I’m not a lawyer, but I have voiced an attorney in multiple audiobooks. Just because an author has passed away or isn’t easily discoverable, or the book is out of print, doesn’t mean you’re free to create the audiobook of her book!
Before you can record an audiobook, you must do due diligence to determine whether the book is in the public domain or still under copyright. When a work is still under copyright, the rights holder is the person or company that owns the audio rights to the book. The rights holder (RH) will receive the royalties from the sale of the audiobook.
If the book is still copyrighted, the RH could retain the audio rights and hire you as an independent contractor to produce the audiobook. You also could license the audio rights and become the rights holder. If you’re interested in this second option, I highly recommend you purchase my webinar with attorney and audiobook producer/director/distributor Jessica Kaye on this topic using the link on my Shop page.
The links on this page will help you understand the copyright laws in the US and UK and do your research to find the rights holder.
General info about copyright terms and the public domain:
Be aware that copyright law varies by country.
- US Copyright Office Frequently Asked Questions About Copyright
- Cornell University chart that shows Copyright Terms and The Public Domain in the United States
- In general, if the book was published in the US before or in 1923, it’s in the public domain. You are free to record it as is or create a derivative work from it. For instance, I created a derivative work by combining the texts from authors Nellie Bly and Elizabeth Bisland about their independent, solo trips around the world in 1889 into a single, flowing narrative. My resulting book and audiobook, to which I own the copyright, is Bly VS Bisland: Beating Phileas Fogg In A Race Around The World.
- If the book was published between 1924 and 1963, check its status in Stanford University’s US Copyright Renewal Database below.
- The footnotes at the bottom of Cornell’s page offer even more useful links for research.
- Nolo’s quick guidelines on Determining the Length of US Copyright Duration
- US Copyright Office Circular 92: Copyright Law of the United States
- Per Section 105, works created by the US Government are automatically in the public domain. These include materials created by an officer or employee as part of their official duties. For example, using material I found on a federal web site devoted to history, I created the text for my audiobook The Trial of Susan B. Anthony. You can contact the site administrator if you have any doubt or question about using material on federal web sites.
- UK Copyright Service Fact sheet P-01: UK Copyright Law
Sites that you may find useful in determining the rights holder of your copyrighted title:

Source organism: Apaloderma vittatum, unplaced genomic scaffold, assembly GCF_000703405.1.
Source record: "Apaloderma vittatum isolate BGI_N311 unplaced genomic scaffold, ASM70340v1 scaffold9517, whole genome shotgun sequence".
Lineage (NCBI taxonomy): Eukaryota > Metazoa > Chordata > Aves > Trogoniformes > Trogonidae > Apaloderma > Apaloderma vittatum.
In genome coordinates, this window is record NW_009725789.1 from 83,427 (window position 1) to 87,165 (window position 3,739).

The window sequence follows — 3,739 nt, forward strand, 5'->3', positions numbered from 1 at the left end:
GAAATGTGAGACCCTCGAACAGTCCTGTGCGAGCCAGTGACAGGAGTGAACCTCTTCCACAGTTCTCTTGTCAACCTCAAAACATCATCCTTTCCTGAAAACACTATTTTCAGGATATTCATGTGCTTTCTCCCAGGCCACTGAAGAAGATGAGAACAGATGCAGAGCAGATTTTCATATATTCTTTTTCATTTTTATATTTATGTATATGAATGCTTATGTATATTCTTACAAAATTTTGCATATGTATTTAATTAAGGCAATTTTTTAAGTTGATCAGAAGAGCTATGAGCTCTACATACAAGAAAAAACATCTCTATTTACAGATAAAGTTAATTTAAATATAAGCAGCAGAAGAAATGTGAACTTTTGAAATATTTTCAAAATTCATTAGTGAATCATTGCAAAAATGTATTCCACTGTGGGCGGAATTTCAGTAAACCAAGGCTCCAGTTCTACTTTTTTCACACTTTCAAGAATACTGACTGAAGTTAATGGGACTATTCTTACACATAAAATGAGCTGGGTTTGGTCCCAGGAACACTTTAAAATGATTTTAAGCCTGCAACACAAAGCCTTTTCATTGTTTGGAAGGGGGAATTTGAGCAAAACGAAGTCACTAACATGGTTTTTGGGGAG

For a current book, I would contact either the author or the publisher by finding their web sites. You may be able to use the Amazon “Look Inside” feature to learn the publisher name. Kindle books are automatically added to the program, but the publisher or author must enroll other editions.
If you contact a publisher, you will want to send your inquiry to the Subsidiary Rights department. This chart shows the Big 5 US print publishers and their imprints. Be aware that a single Subsidiary Rights department may manage more than one imprint.
When the book is in the backlist and/or out of print, you may need to do more research on these sites to locate the rights holder.
- Stanford University US Copyright Renewal Database
- United States Copyright Office Public Catalog (1978-present)
- Online Books Page Copyright Registration and Renewal Records
- Harry Ransom Center UTA Locating US Copyright Holders
- Has searchable database, 10 other ways to find rights holder, and other resources
- QueryTracker Literary Agents Who Reps Whom
- Offers free and paid accounts and contains a database of deal reports.
Other search tips:
- You could Google “AuthorName BookTitle” (within the quotes) to find other sites where you might contact the author.
- You might even get lucky by Googling “AuthorName BookName audio rights”. Using that search, I once found an article about the author that included mention of her agent’s name.
- You could look for articles that mention the author’s representatives by Googling “AuthorName literary agent”, “AuthorName attorney”, etc.
Once you’ve found the rights holder, this info may be helpful:
- Jane Friedman’s blog Requesting Permissions + Sample Permissions Letter
- Includes helpful flowchart infographic, as well as links to permissions departments for the Big 5 publishers
- PublishLawyer.com Permissions Agreement form
- This template may help you create a licensing agreement.
I’ll continue to update this page as I find more related sites. If you’ve found useful sites in researching rights holders, I’d love for you to leave its URL in the comments. Also, you may want to check out the links I listed for authors in the companion article Links to Help Authors Know Their Rights.
Last updated 6/25/18